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Nothing to Show: AGWers’ Big Stumbling Block

UPDATE NOV 29: William M Connolley says he is not impressed by Romm’s list either

There’s an underlying feeling of desperation in Joe Romm (ClimateProgress)’s “What are the near-term climate Pearl Harbors?, a list “of what might drive action strong enough to avoid the worst“.

The list includes the Arctic “ice-free before 2020“, “superstorms like Katrina“, “a heatwave as bad as Europe’s 2003” , and the 2012 IPCC Fifth Assessment Report (perish the thought it might be less catastrophiliac than the Fourth Assessment Report…).

Note that Romm’s blog has been echoed by Heliophage, on Andrew Revkin’s Dot Earth, and in Nature’s Climate Feedback. An unwise move, if you ask me: one wonders what people would make if they knew that those claiming to work towards saving Planet Earth, are actively hoping disasters of all sorts befall upon us.

Talk about striving for unpopularity!!!

The desperation is evident in the fact that a person allegedly as well-informed on climate stuff as Romm, comes up with wholly inappropriate examples. Katrina was a big storm but not more superstorm than other hurricanes (Romm even acknowledges this point), and the destruction of New Orleans was evidently a matter of bad engineering and incompetent relief management. Didn’t he have anything better to put forward?

Likewise for the European heatwave of 2003. And even more importantly: neither Katrina, nor the European heatwave, can be linked to Climate Change and/or Global Warming. And so if, say, another heatwave will materialize, it will tell us absolutely nothing about Climate Change and Global Warming.

Actually, looking at the list of 9 items posted by Romm, the only ones that may provide ammunitions to the AGW cause may be the ice-free Arctic, and “accelerated mass loss in Greenland“.

Most likely, Romm is simply and perhaps unwittingly acknowledging the fact that for all the huffing and all the puffing, there is very little that AGWers can show to support their claims.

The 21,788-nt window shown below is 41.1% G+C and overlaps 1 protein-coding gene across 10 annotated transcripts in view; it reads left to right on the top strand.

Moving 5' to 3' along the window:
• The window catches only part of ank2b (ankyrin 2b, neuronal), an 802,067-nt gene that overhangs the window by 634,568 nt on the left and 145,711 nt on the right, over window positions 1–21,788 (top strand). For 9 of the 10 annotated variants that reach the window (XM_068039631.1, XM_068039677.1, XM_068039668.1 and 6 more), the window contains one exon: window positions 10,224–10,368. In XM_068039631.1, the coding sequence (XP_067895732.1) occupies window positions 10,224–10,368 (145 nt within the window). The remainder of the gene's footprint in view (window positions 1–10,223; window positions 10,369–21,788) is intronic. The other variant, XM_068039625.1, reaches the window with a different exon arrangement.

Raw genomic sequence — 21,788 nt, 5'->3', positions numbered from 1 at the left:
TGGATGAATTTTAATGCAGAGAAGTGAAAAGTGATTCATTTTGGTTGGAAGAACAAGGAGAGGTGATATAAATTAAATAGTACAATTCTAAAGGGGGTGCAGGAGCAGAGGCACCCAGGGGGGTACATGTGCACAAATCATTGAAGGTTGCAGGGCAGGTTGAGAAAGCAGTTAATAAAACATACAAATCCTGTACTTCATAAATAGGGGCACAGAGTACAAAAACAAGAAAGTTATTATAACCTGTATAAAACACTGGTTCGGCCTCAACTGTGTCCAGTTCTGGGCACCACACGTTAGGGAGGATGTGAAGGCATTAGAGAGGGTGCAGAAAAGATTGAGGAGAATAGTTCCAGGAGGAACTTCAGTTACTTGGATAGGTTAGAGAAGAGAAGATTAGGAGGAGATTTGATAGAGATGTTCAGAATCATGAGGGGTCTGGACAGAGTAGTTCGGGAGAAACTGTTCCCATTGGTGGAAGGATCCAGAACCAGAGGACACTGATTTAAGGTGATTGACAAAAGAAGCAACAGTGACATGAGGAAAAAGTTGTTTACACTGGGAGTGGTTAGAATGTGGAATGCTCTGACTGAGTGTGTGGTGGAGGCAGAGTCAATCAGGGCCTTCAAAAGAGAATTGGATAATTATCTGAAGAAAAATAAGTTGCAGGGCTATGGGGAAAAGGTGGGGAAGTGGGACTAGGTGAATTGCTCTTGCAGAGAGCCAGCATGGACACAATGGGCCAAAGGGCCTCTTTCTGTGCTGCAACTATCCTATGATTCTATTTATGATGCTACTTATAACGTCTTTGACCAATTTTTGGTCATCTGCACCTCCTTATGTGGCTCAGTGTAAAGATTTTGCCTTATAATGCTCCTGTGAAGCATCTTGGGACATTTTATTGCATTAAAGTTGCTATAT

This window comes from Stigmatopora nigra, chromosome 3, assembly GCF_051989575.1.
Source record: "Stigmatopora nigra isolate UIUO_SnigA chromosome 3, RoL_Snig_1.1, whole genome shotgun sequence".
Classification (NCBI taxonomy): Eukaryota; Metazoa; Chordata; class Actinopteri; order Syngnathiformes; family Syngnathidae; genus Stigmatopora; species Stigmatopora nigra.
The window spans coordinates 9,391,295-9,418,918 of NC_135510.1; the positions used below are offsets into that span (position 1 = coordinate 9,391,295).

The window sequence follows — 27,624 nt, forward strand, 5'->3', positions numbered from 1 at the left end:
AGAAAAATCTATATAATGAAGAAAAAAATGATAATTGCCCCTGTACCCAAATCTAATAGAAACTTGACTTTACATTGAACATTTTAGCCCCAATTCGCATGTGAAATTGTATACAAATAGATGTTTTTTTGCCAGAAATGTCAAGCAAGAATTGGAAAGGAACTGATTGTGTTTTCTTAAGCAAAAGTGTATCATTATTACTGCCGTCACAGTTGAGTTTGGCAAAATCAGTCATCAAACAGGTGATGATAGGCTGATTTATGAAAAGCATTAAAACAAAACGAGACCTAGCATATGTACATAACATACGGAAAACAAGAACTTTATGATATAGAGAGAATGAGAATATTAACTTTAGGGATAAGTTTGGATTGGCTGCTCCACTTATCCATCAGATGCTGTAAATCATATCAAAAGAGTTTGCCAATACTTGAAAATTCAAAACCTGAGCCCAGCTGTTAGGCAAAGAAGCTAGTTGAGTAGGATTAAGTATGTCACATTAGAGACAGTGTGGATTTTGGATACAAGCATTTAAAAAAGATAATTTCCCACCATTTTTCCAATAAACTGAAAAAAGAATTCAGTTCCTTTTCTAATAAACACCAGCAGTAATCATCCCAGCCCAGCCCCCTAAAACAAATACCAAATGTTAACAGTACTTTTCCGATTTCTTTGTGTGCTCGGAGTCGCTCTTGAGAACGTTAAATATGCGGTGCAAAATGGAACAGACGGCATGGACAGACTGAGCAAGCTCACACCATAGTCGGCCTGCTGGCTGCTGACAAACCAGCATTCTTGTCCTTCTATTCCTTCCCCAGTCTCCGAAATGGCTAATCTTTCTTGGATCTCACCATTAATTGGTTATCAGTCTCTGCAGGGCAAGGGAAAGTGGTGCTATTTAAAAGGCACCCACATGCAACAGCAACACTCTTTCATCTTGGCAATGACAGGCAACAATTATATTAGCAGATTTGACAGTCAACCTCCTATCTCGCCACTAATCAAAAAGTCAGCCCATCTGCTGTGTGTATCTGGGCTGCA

Look at when Revkin (a journalist I am grudgingly but steadily learning to respect) makes a very clear point to Romm:

As I [Revkin] wrote in 2006 (”Yelling Fire on a Hot Planet“) problems that get people’s attention (and cause them to change) are “soon, salient and certain” and the dangerous aspects of human-forced climate disruption remain none of those things

In other words, the dangers of AGW are not about to happen, they are not strikingly conspicuous, and they are not sure or inevitable.

And what has Romm got to reply to that? Very little. Actually, almost nothing: he spells out some kind of humanitarian deathwish, a desire for a big climate crisis; makes a critical point against journalists (who doesn’t); and decries how he understands things but most people don’t:

Multi-hundred-billion-dollar-sized government action happens only when there is a very, very big crisis […] labeled as such by very serious people who are perceived as essentially nonpartisan opinion leaders […] bad things must be happening to regular people right now […]

Better journalism would help. […] We simply don’t have a critical mass of credible nonpartisan opinion leaders who understand the nature of our energy and climate problem.

Revkin’s “soon, salient and certain“, by the way, is a quote originally from “Helen Ingram, a professor of planning, policy and design at the University of California, Irvine.

Won’t Prof. Ingram be excited upon hearing that salience is not a problem, but persons not being bright enough is…

The supreme pinnacle of irony, in the Romm/Revkin exchange, lies in the former’s misunderstanding of the latter’s point about “certainty“. In 2006, Revkin noted that:

Projections of how patterns of drought, deluges, heat and cold might change are among the most difficult, and will remain laden with huge uncertainties for a long time to come […]

While scientists say they lack firm evidence to connect recent weather to the human influence on climate, environmental campaigners still push the notion […]

Romm’s reply? Another accusation, refusing to acknowledge Revkin’s first point (emphasis in the original):

You [Revkin] understand this but you don’t convey this to your readers: Doing nothing or doing little eliminates the uncertainty.

Romm’s near-term climate Pearl Harbors post, actually, does look suspiciously as a way of “pushing a notion” the non-scientific notion of connecting recent weather to (future?) climate change.